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Offense gets help from all around

The tight ends and running backs aid Brad Johnson's 23-for-32 night and the offensive line shows progress.

By ROGER MILLS, Times Staff Writer

© St. Petersburg Times, published September 24, 2002

The tight ends and running backs aid Brad Johnson's 23-for-32 night and the offensive line shows progress.

TAMPA -- It was supposed to be a shootout featuring two of the NFL's most aggressive offensive minds.

A game played up and down the field.

But thanks to two solid defensive performances, it was a chess match of hard-to-come-by yards and gritty, determined play.

A game played inch by inch.

And someone had to make a decisive play.

Okay, so it was a defensive play by Bucs linebacker Derrick Brooks that clinched the game for the Bucs, but who's checking?

"It's a work in progress, but little by little, step by step, it's coming," guard Cosey Coleman said. "The running game isn't quite where we want it to be yet, but everything is getting there."

The Bucs' search for continuity on offense is not over, but there appears no desperate need to recruit Indiana Jones.

Despite staggering at times and stalling deep inside Rams territory twice, the offense seemed to be ironing out the kinks, at least in the first half.

A unit incapable of scoring against the Ravens last week did a few things right Monday night.

Enough little things, at least, to give the Bucs a 26-14 victory.

And those little things came from a lot of people.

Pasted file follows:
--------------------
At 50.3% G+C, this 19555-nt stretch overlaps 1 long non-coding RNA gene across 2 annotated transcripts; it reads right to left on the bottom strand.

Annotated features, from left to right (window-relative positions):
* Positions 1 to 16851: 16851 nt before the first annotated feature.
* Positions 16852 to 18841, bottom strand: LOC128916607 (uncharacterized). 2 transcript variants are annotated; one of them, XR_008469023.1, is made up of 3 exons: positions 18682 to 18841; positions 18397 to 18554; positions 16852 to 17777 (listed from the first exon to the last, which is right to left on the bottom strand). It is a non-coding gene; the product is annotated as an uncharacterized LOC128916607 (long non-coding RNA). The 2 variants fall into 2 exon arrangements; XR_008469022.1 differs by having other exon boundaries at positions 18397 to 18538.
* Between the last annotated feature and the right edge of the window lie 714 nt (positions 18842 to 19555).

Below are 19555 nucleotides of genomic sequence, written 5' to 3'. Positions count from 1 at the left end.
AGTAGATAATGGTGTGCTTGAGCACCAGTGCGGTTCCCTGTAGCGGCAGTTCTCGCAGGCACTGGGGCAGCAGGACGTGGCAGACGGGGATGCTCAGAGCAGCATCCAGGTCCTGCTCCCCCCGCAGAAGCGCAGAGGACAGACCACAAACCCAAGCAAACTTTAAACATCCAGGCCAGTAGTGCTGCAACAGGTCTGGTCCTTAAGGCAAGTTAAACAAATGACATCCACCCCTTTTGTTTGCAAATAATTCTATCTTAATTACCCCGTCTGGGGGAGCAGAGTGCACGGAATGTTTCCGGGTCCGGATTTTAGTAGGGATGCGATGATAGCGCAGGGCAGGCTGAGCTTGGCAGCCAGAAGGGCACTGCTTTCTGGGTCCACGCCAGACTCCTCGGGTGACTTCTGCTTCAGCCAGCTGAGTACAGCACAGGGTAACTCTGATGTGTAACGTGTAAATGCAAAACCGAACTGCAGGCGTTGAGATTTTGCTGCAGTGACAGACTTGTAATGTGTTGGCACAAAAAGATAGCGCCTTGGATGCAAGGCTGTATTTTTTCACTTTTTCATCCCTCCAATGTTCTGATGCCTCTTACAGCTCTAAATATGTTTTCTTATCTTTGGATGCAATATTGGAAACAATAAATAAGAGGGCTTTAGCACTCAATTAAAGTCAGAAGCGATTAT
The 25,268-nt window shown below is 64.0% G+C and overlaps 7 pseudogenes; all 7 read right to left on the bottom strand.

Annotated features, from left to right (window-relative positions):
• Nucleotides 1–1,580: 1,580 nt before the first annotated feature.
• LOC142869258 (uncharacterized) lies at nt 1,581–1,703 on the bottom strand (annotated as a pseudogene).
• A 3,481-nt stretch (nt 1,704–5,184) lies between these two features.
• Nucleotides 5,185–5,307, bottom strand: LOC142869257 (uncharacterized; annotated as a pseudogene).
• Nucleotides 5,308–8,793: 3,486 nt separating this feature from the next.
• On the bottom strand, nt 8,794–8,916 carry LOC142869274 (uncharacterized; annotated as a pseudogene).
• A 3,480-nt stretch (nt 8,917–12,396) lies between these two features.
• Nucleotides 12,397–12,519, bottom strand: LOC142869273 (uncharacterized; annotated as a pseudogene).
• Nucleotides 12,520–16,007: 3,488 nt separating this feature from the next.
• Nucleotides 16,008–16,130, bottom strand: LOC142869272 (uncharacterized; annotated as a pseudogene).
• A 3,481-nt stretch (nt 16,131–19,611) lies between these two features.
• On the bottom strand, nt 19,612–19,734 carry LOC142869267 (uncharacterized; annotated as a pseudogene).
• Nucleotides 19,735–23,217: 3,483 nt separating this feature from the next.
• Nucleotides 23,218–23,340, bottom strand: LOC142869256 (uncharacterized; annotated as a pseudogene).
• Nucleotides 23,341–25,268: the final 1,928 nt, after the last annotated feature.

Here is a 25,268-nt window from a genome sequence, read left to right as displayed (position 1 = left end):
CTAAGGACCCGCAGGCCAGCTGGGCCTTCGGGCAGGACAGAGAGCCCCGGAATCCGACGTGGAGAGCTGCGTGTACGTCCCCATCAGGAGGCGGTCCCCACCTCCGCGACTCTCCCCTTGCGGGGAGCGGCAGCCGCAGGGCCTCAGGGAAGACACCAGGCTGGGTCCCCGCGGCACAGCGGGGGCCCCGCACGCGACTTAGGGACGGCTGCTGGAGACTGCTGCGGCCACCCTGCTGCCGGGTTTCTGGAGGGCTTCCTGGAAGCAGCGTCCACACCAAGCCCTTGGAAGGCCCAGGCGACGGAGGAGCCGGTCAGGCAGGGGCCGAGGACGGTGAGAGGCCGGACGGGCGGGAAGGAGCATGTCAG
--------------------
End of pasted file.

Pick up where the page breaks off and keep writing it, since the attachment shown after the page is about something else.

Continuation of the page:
Quarterback Brad Johnson was 23-of-32 for 199 yards and a touchdown. Johnson opened the game playing with the kind of savvy that makes him appear a perfect fit for Jon Gruden's offense.

Using smart, high-percentage passes, Johnson completed his first six and finished the first half 16-of-21 for 161 yards and a score.

Johnson piloted the Bucs to drives of 11 and 10 plays that took 10 minutes off the clock.

Then there were the tight ends. The position promised to feature prominently in the Bucs' plans and Tampa Bay's trio each contributed.

Starter Ken Dilger routinely got open and had five receptions for 38 yards.

Backup Todd Yoder, in his third year, chipped in with a 16-yard reception in the second quarter to keep alive the only touchdown drive of the half.

And newly signed Rickey Dudley, who joined the team Wednesday, made his debut in a Bucs uniform memorable by catching a 9-yard touchdown.

"It felt great," Dudley said. "I haven't been on Monday Night Football since my days with the Raiders, so it was big."

The running backs, maligned for not generating enough yardage on the ground through the first two games, were slightly better.

Michael Pittman had 53 yards on 11 carries and added six catches for 28 yards.

And Mike Alstott, quiet for the bulk of the game, scored a touchdown on a classic 2-yard bulldozer special with 10:42 left in which he ran over linebacker Tommy Polley and gave the Bucs a 19-7 lead.

"Coach Gruden has brought so many people new to the offense, so it is going to take some time for everything to work," Pittman said. "We're getting better every week."

The offensive line, which has endured some abuse the past few weeks, protected Johnson more than well enough, allowing one sack, despite losing Kerry Jenkins to a broken left fibula.

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